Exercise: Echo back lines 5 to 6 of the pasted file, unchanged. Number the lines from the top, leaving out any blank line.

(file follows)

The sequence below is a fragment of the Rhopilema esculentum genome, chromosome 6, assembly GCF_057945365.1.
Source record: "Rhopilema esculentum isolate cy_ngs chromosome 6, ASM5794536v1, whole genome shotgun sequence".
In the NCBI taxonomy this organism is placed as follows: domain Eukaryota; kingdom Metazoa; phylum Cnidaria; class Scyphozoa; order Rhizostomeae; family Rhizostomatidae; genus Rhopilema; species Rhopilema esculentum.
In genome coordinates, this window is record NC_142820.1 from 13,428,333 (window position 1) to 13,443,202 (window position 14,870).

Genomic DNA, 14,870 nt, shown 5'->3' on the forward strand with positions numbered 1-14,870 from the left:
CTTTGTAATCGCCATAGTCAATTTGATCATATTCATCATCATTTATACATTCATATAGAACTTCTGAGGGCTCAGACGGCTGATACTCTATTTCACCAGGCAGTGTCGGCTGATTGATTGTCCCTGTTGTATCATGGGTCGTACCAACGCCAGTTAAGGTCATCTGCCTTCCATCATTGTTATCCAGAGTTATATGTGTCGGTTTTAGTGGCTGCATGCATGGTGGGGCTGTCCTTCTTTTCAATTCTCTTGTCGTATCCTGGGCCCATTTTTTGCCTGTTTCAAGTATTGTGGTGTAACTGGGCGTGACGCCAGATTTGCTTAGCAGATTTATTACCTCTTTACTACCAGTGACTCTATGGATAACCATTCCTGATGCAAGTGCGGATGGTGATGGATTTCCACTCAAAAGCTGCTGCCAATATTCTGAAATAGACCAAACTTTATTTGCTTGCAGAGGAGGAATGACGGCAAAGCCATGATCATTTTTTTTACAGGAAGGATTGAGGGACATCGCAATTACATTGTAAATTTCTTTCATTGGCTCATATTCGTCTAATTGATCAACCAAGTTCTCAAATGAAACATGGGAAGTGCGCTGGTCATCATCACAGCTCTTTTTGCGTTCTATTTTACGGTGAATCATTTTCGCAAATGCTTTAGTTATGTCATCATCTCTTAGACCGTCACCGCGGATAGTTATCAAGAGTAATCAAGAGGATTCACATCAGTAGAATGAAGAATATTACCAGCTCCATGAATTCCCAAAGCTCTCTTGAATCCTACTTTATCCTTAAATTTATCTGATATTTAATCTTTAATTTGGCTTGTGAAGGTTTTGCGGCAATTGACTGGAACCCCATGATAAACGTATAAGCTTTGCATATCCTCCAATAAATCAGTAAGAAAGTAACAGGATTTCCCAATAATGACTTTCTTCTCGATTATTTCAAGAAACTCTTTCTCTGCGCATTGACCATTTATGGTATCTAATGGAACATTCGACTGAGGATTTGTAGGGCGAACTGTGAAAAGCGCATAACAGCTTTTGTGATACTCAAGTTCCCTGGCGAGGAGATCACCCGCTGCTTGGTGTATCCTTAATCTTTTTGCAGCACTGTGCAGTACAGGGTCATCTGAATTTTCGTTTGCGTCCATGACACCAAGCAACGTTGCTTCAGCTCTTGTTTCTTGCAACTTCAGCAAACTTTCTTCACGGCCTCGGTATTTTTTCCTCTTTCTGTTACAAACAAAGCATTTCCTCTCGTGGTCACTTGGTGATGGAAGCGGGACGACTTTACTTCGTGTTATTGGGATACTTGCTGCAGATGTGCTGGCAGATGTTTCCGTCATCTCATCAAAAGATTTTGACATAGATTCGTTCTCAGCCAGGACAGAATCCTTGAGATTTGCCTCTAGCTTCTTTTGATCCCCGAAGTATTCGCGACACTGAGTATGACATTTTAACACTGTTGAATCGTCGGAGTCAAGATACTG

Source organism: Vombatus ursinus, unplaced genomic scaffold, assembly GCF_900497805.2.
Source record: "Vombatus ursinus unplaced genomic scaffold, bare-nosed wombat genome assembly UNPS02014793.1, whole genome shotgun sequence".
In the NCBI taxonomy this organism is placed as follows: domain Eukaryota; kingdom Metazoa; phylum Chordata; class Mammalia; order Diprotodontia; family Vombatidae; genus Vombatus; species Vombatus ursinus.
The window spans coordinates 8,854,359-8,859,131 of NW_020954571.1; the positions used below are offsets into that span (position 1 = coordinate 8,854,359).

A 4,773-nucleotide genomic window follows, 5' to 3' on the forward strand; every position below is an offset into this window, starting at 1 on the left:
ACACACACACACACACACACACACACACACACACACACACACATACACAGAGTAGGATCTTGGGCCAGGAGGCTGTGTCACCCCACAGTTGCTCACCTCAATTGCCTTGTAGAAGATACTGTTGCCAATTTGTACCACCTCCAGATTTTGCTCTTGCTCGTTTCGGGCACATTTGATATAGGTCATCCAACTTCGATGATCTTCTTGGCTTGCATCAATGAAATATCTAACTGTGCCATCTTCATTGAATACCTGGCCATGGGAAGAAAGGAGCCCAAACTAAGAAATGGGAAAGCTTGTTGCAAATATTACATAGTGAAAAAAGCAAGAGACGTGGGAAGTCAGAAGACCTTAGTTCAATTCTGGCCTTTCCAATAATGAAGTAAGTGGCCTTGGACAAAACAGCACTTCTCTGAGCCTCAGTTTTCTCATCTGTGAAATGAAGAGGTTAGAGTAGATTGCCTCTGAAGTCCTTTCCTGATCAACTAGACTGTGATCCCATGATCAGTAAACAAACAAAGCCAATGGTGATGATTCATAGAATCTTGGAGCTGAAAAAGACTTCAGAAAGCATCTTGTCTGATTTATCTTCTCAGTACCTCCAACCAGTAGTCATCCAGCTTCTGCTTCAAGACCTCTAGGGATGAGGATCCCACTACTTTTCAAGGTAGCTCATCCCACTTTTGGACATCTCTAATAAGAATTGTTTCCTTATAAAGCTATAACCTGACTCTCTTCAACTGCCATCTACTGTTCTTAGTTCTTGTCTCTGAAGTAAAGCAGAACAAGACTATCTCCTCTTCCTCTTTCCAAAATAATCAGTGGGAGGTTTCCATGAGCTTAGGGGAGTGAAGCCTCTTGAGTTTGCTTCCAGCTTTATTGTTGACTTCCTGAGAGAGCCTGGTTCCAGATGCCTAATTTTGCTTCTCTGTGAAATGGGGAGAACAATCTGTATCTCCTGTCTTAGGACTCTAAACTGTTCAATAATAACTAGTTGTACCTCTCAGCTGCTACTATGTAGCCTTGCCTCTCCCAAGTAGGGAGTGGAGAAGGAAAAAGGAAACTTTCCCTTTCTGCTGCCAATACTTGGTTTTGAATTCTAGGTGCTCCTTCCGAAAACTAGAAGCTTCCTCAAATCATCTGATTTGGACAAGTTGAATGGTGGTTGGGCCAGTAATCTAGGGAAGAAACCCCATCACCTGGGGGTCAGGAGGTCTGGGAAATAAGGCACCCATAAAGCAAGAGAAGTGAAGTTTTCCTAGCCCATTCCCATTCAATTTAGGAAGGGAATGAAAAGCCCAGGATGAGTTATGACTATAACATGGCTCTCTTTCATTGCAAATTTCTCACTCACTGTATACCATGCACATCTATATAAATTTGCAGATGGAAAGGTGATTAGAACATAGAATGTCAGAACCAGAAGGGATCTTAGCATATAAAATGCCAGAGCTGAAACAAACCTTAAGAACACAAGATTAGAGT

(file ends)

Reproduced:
Genomic DNA, 14,870 nt, shown 5'->3' on the forward strand with positions numbered 1-14,870 from the left:
CTTTGTAATCGCCATAGTCAATTTGATCATATTCATCATCATTTATACATTCATATAGAACTTCTGAGGGCTCAGACGGCTGATACTCTATTTCACCAGGCAGTGTCGGCTGATTGATTGTCCCTGTTGTATCATGGGTCGTACCAACGCCAGTTAAGGTCATCTGCCTTCCATCATTGTTATCCAGAGTTATATGTGTCGGTTTTAGTGGCTGCATGCATGGTGGGGCTGTCCTTCTTTTCAATTCTCTTGTCGTATCCTGGGCCCATTTTTTGCCTGTTTCAAGTATTGTGGTGTAACTGGGCGTGACGCCAGATTTGCTTAGCAGATTTATTACCTCTTTACTACCAGTGACTCTATGGATAACCATTCCTGATGCAAGTGCGGATGGTGATGGATTTCCACTCAAAAGCTGCTGCCAATATTCTGAAATAGACCAAACTTTATTTGCTTGCAGAGGAGGAATGACGGCAAAGCCATGATCATTTTTTTTACAGGAAGGATTGAGGGACATCGCAATTACATTGTAAATTTCTTTCATTGGCTCATATTCGTCTAATTGATCAACCAAGTTCTCAAATGAAACATGGGAAGTGCGCTGGTCATCATCACAGCTCTTTTTGCGTTCTATTTTACGGTGAATCATTTTCGCAAATGCTTTAGTTATGTCATCATCTCTTAGACCGTCACCGCGGATAGTTATCAAGAGTAATCAAGAGGATTCACATCAGTAGAATGAAGAATATTACCAGCTCCATGAATTCCCAAAGCTCTCTTGAATCCTACTTTATCCTTAAATTTATCTGATATTTAATCTTTAATTTGGCTTGTGAAGGTTTTGCGGCAATTGACTGGAACCCCATGATAAACGTATAAGCTTTGCATATCCTCCAATAAATCAGTAAGAAAGTAACAGGATTTCCCAATAATGACTTTCTTCTCGATTATTTCAAGAAACTCTTTCTCTGCGCATTGACCATTTATGGTATCTAATGGAACATTCGACTGAGGATTTGTAGGGCGAACTGTGAAAAGCGCATAACAGCTTTTGTGATACTCAAGTTCCCTGGCGAGGAGATCACCCGCTGCTTGGTGTATCCTTAATCTTTTTGCAGCACTGTGCAGTACAGGGTCATCTGAATTTTCGTTTGCGTCCATGACACCAAGCAACGTTGCTTCAGCTCTTGTTTCTTGCAACTTCAGCAAACTTTCTTCACGGCCTCGGTATTTTTTCCTCTTTCTGTTACAAACAAAGCATTTCCTCTCGTGGTCACTTGGTGATGGAAGCGGGACGACTTTACTTCGTGTTATTGGGATACTTGCTGCAGATGTGCTGGCAGATGTTTCCGTCATCTCATCAAAAGATTTTGACATAGATTCGTTCTCAGCCAGGACAGAATCCTTGAGATTTGCCTCTAGCTTCTTTTGATCCCCGAAGTATTCGCGACACTGAGTATGACATTTTAACACTGTTGAATCGTCGGAGTCAAGATACTG